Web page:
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Public urged to take care as strong winds forecast for south west on Wednesday

Lifeguards News Release

The RNLI is urging people to visit lifeguarded beaches and take extra care on Wednesday (2 August) as the Met Office issues a yellow weather warning for strong winds for Cornwall, north Devon and along the south coast.

picture of an orange wind sock blowing in the wind

RNLI/Nathan Williams

Current Met Office forecasts are for strong west, west-north-west winds of up to 40mph around the south west coast. These conditions are predicted to create large swells which will lead to challenging conditions and unpredictable seas.

Alongside this week’s large spring tides, these conditions can result in a dangerous sea state and increase the risk of strong rip currents. If you see a red flag at a lifeguarded beach, do not enter the water, as it is unsafe for any water activities. If there are no flags, there are no lifeguards.

Spring tides and large waves mean people could very easily get cut off by the incoming tide. Anyone heading to the coast is reminded of the importance of checking the tide times and ensuring they have enough time to return if they decide to venture further along the beach.

And if you’re visiting the coastline along cliff paths and piers, please keep a safe distance from the edge as surging currents can sweep people off their feed unexpectedly.

Steve Instance, RNLI Water Safety Lead for the south west, said: ‘When we experience conditions such as this, especially during the summer when the region is busy with visitors, it is very important that people familiarise themselves with the conditions and forecast as they can easily catch people out.

‘It is incredibly important that those heading to the coast keep themselves safe by choosing a lifeguarded beach and visiting within the patrol hours of 10am-6pm. The lifeguards can offer advice and information on tide times and guide you to the safest area to swim, which will be between the red and yellow flags. Anyone surfing should know their limits and always stay within the black and white flagged area.

‘Always make sure you are always contactable at the coast by carrying a fully-charged mobile phone and if you get into trouble or see someone else in trouble, call 999 and ask for the Coastguard.’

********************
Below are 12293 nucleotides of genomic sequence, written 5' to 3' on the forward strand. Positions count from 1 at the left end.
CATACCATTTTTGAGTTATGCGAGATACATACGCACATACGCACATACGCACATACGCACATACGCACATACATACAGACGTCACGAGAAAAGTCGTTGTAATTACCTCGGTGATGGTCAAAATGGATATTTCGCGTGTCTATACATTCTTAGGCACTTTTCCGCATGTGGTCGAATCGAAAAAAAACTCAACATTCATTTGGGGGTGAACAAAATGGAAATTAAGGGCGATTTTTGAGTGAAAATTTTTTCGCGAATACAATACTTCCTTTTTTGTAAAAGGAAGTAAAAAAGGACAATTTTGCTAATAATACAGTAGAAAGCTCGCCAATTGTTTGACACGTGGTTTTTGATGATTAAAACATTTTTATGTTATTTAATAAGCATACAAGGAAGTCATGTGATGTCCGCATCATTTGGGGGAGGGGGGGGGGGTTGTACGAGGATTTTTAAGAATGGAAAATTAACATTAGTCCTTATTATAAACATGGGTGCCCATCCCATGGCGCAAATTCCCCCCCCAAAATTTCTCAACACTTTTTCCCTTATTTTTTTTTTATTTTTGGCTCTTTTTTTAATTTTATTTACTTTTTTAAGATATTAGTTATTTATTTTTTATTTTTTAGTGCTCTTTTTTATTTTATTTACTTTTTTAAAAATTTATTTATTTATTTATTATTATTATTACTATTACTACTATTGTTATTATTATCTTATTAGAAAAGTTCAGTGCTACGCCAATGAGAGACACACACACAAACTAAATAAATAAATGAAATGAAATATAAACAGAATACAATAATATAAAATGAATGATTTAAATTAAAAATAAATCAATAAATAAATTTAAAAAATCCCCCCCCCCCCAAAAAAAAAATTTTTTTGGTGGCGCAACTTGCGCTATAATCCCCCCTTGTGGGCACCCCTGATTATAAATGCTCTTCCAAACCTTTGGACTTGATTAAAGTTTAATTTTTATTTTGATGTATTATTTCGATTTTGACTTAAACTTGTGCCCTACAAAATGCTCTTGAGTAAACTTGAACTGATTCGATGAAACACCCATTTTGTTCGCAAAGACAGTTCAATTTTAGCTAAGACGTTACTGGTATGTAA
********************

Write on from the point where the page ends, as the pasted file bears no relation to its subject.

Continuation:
If you find yourself in difficulty in the water, float to live;
  • tilt your head back with ears submerged
  • relax and try to control your breathing
  • use your hands to help you stay afloat
  • call for help.
If you get caught in a rip current:
  • If you have a floatation device such as a bodyboard, keep hold of it
  • Swim parallel to the shore until free of the rip and then head for shore
  • Do not try to swim against the rip current or you’ll get exhausted
  • Always raise your hand and shout for help.
RNLI media contact

For more information contact Claire Fitzpatrick-Smith, RNLI Regional Media Officer, on 07977 728 315 or [email protected], or Emma Haines, RNLI Regional Media Officer, on 07786 668 847 or [email protected].

Key facts about the RNLI

The RNLI charity saves lives at sea. Its volunteers provide a 24-hour search and rescue service around the United Kingdom and Republic of Ireland coasts. The RNLI operates 238 lifeboat stations in the UK and Ireland and more than 240 lifeguard units on beaches around the UK and Channel Islands. The RNLI is independent of Coastguard and government and depends on voluntary donations and legacies to maintain its rescue service. Since the RNLI was founded in 1824, its lifeboat crews and lifeguards have saved over 142,700 lives.

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For more information please visit the RNLI website or Facebook, Twitter and YouTube. News releases, videos and photos are available on the News Centre.

Contacting the RNLI - public enquiries

Members of the public may contact the RNLI on 0300 300 9990 (UK) or 1800 991802 (Ireland) or by email.